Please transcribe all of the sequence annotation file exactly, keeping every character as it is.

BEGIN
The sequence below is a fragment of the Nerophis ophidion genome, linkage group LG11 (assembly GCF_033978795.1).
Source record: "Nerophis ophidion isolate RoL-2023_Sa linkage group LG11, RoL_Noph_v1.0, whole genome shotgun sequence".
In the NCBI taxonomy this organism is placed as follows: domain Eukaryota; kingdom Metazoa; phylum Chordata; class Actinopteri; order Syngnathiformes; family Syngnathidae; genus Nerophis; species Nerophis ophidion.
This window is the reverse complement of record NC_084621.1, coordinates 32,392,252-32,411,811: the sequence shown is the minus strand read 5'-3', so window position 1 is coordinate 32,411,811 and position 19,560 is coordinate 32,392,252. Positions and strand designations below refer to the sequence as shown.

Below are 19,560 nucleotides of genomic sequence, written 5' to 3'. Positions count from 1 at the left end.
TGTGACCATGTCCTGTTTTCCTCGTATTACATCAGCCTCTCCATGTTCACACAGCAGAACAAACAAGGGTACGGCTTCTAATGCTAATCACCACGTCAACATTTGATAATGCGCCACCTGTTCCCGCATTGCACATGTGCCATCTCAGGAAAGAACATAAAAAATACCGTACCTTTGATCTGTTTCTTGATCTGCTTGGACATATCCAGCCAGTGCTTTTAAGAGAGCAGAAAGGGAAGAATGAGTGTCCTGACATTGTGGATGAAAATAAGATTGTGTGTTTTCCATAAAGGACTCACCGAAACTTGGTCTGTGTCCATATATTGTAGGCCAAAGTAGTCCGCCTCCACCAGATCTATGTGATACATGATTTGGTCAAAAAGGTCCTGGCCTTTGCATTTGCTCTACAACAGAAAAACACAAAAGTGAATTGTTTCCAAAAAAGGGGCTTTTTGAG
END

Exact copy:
The sequence below is a fragment of the Nerophis ophidion genome, linkage group LG11 (assembly GCF_033978795.1).
Source record: "Nerophis ophidion isolate RoL-2023_Sa linkage group LG11, RoL_Noph_v1.0, whole genome shotgun sequence".
In the NCBI taxonomy this organism is placed as follows: domain Eukaryota; kingdom Metazoa; phylum Chordata; class Actinopteri; order Syngnathiformes; family Syngnathidae; genus Nerophis; species Nerophis ophidion.
This window is the reverse complement of record NC_084621.1, coordinates 32,392,252-32,411,811: the sequence shown is the minus strand read 5'-3', so window position 1 is coordinate 32,411,811 and position 19,560 is coordinate 32,392,252. Positions and strand designations below refer to the sequence as shown.

Below are 19,560 nucleotides of genomic sequence, written 5' to 3'. Positions count from 1 at the left end.
TGTGACCATGTCCTGTTTTCCTCGTATTACATCAGCCTCTCCATGTTCACACAGCAGAACAAACAAGGGTACGGCTTCTAATGCTAATCACCACGTCAACATTTGATAATGCGCCACCTGTTCCCGCATTGCACATGTGCCATCTCAGGAAAGAACATAAAAAATACCGTACCTTTGATCTGTTTCTTGATCTGCTTGGACATATCCAGCCAGTGCTTTTAAGAGAGCAGAAAGGGAAGAATGAGTGTCCTGACATTGTGGATGAAAATAAGATTGTGTGTTTTCCATAAAGGACTCACCGAAACTTGGTCTGTGTCCATATATTGTAGGCCAAAGTAGTCCGCCTCCACCAGATCTATGTGATACATGATTTGGTCAAAAAGGTCCTGGCCTTTGCATTTGCTCTACAACAGAAAAACACAAAAGTGAATTGTTTCCAAAAAAGGGGCTTTTTGAG